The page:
If you are interested in this kind of a lifting program, make sure to look over the wide range of programs, or stop by an affiliate gym where the affiliate coach can work with you and help you determine the best program for your individual needs (Catalyst Athletics Olympic Weightlifting Programs, 2017).
Wait, Does it Include A Nutrition Guide as Well?
If you head over to the official Catalyst Athletics website, you’ll find there is a specific “Nutrition” section.
So doesn’t that mean there is a nutrition element to the program?
Well, no, not exactly.
There is no actual nutrition plan built into your training program. However, the website does have some literature written by varying lifting coaches. Each of these nutrition programs varies based on the individual coach’s preference.
Some point out to avoid greasy food, while others discuss the Paleo Diet.
Realistically though, you are not required to follow any kind of specific diet, although you will be told to intake “plenty of protein and carbs” for energy (Catalyst Athletics Nutrition, 2017).
What Kind of Results Should I Expect From Catalyst Athletics
So, you’ve watched the Olympic lifters on television, have always wanted to squat a barbell that could almost snap in half it has so many weights hanging on either side, and you like the weight the lifter’s look.
If so, the programs may be right for you.
Of course, you may not be able to clean 500 pounds when it is all said and done, but the focus of nearly all of the training programs are all on competitive lifts.
This means you’re not going to focus on the bench press or building up your triceps. It is about explosive power. These are lifts that do not necessarily receive the attention they should when at the gym. You may not see many people performing clean & jerks at the local 24-hour gym.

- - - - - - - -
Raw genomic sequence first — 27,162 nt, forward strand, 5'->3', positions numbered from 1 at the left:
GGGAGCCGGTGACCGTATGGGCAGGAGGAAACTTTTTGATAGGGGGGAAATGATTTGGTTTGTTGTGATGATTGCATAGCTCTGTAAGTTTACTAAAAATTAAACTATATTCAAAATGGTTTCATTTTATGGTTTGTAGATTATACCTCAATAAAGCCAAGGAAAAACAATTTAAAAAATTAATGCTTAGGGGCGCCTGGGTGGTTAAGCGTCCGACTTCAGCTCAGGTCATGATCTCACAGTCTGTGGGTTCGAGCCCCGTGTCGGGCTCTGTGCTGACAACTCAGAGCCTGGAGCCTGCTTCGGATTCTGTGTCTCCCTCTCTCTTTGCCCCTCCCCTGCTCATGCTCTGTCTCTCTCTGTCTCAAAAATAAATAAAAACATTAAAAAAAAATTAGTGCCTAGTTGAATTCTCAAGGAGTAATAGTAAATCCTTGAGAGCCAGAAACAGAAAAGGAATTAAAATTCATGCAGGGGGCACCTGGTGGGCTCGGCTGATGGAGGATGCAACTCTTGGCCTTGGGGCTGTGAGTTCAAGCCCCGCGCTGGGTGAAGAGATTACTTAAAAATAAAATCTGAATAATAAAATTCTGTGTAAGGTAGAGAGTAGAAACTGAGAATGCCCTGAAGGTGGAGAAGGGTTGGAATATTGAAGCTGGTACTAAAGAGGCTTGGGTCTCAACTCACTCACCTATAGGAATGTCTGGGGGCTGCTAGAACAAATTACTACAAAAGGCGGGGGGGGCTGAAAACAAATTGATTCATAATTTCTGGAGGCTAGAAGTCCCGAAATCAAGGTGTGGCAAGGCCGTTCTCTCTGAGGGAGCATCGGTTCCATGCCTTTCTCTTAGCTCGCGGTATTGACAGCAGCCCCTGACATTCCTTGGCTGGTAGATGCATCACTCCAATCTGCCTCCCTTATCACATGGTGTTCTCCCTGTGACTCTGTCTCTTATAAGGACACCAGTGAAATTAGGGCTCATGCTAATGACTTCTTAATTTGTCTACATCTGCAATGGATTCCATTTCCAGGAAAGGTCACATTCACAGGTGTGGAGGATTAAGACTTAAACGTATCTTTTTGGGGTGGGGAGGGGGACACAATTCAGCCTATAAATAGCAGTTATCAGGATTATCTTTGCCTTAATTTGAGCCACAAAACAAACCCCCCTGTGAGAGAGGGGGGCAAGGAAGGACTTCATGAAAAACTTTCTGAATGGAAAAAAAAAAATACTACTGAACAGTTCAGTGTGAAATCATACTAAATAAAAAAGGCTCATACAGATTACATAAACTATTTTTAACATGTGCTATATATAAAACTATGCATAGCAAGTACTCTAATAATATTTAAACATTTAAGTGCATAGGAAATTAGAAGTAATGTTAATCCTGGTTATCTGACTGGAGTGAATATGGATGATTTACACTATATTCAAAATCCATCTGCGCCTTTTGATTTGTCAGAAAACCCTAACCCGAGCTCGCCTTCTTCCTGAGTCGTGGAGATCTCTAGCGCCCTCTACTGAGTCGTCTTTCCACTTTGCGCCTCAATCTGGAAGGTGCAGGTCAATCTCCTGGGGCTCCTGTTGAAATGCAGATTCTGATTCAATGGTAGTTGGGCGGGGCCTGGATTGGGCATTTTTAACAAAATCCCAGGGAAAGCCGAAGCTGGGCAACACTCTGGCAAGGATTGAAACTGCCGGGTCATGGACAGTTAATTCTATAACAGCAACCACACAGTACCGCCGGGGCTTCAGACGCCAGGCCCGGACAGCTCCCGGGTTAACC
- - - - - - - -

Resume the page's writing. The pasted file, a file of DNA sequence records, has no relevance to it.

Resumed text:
However, if you take advantage of the programs and stick with it, you will see excellent results. Just understand these are not total body workouts.
You’re free to combine the lifts with other lifts to work on other areas of the body, but if this is what you work with specifically, you’ll see gains in set areas.
Just not the money making chest, shoulder and bench press lifts.
Is This Program Right For Me?
The million dollar question.
It’s what you need to ask yourself before signing up for any kind of program. Is enrolling into a “Catalyst Athletics” program right for you.
You don’t need to strive to become a competitive lifter.
These programs are designed for it but you don’t need to be. You just need to determine what kind of lifter you want and how you want to target your body. If you’re in it to build all around strength and to have a nice, jacked body for the summer, you’ll probably want to look elsewhere.
If you want a fit body that is toned but isn’t overtly muscular, this probably isn’t for you either.
However, if you want to boost your explosive power and you wish to take on the challenge of training like an Olympic weightlifter, this might be the program for you. At least the programs are not overtly expensive, so you can at the very least give it a try and see what happens.
For many, weightlifting is a means to an end.
It provides ways to increase strength and, depending on how you lift and what you’re interested in, it increases size.
However, if you are interested in something more. If you want to train like a professional weightlifter and heighten your ability in certain lifts, either to eventually compete or simply to gain this kind of physical appearance, Catalyst Athletics may be the lifting format for you.
If it is, you can either follow through with signing up for a provided, online program, or you can locate a local affiliate gym.
Working with a certified coach is the best way to follow the program, but if you are interested in seeing gains you likely would not see with a regular strength and conditioning program, this is something you may want to consider. It might be the kind of lifting service you’ve been looking for.
Latest posts by Terry Asher (see all)
- Prowler Push Everything You Need to Know - Nov 8, 2017
- The Benefits Of Vitamin B12: What It Is and Important Sources Of The Vitamin - Nov 7, 2017
- Push Press Everything You Need To Know - Nov 6, 2017